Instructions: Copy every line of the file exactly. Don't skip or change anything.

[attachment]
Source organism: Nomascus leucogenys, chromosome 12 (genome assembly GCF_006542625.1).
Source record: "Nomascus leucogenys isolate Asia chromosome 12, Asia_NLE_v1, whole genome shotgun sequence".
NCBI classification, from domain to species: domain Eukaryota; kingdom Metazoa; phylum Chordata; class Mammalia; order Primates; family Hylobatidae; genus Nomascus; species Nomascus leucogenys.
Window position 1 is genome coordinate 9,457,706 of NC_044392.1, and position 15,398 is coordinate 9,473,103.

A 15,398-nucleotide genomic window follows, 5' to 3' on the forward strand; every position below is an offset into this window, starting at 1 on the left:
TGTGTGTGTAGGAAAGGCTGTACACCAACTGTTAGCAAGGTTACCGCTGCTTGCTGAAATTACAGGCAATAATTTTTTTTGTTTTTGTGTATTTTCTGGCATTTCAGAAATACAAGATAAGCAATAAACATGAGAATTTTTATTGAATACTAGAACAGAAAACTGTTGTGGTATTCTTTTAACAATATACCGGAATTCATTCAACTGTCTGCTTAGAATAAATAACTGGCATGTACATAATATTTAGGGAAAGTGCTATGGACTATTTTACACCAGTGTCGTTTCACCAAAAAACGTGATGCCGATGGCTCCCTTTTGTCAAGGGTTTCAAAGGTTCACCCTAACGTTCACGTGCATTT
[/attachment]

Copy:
Source organism: Nomascus leucogenys, chromosome 12 (genome assembly GCF_006542625.1).
Source record: "Nomascus leucogenys isolate Asia chromosome 12, Asia_NLE_v1, whole genome shotgun sequence".
NCBI classification, from domain to species: domain Eukaryota; kingdom Metazoa; phylum Chordata; class Mammalia; order Primates; family Hylobatidae; genus Nomascus; species Nomascus leucogenys.
Window position 1 is genome coordinate 9,457,706 of NC_044392.1, and position 15,398 is coordinate 9,473,103.

A 15,398-nucleotide genomic window follows, 5' to 3' on the forward strand; every position below is an offset into this window, starting at 1 on the left:
TGTGTGTGTAGGAAAGGCTGTACACCAACTGTTAGCAAGGTTACCGCTGCTTGCTGAAATTACAGGCAATAATTTTTTTTGTTTTTGTGTATTTTCTGGCATTTCAGAAATACAAGATAAGCAATAAACATGAGAATTTTTATTGAATACTAGAACAGAAAACTGTTGTGGTATTCTTTTAACAATATACCGGAATTCATTCAACTGTCTGCTTAGAATAAATAACTGGCATGTACATAATATTTAGGGAAAGTGCTATGGACTATTTTACACCAGTGTCGTTTCACCAAAAAACGTGATGCCGATGGCTCCCTTTTGTCAAGGGTTTCAAAGGTTCACCCTAACGTTCACGTGCATTT